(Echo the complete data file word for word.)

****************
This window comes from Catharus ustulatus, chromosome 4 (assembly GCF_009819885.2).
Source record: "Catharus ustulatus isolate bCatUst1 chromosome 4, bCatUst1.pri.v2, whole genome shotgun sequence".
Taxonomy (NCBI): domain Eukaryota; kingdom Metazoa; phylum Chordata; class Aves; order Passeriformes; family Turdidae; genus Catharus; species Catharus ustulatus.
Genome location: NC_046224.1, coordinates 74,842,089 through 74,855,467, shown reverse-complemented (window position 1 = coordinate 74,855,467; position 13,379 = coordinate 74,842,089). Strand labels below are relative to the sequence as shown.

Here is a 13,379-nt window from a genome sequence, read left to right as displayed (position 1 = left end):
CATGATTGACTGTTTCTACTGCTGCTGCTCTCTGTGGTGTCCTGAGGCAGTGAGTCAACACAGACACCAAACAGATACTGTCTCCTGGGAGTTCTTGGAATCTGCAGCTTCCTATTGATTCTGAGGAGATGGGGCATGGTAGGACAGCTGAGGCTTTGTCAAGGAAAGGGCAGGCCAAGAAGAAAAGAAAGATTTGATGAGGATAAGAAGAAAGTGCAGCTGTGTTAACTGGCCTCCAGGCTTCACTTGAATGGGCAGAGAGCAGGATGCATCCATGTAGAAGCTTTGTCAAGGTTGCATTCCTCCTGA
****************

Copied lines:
This window comes from Catharus ustulatus, chromosome 4 (assembly GCF_009819885.2).
Source record: "Catharus ustulatus isolate bCatUst1 chromosome 4, bCatUst1.pri.v2, whole genome shotgun sequence".
Taxonomy (NCBI): domain Eukaryota; kingdom Metazoa; phylum Chordata; class Aves; order Passeriformes; family Turdidae; genus Catharus; species Catharus ustulatus.
Genome location: NC_046224.1, coordinates 74,842,089 through 74,855,467, shown reverse-complemented (window position 1 = coordinate 74,855,467; position 13,379 = coordinate 74,842,089). Strand labels below are relative to the sequence as shown.

Here is a 13,379-nt window from a genome sequence, read left to right as displayed (position 1 = left end):
CATGATTGACTGTTTCTACTGCTGCTGCTCTCTGTGGTGTCCTGAGGCAGTGAGTCAACACAGACACCAAACAGATACTGTCTCCTGGGAGTTCTTGGAATCTGCAGCTTCCTATTGATTCTGAGGAGATGGGGCATGGTAGGACAGCTGAGGCTTTGTCAAGGAAAGGGCAGGCCAAGAAGAAAAGAAAGATTTGATGAGGATAAGAAGAAAGTGCAGCTGTGTTAACTGGCCTCCAGGCTTCACTTGAATGGGCAGAGAGCAGGATGCATCCATGTAGAAGCTTTGTCAAGGTTGCATTCCTCCTGA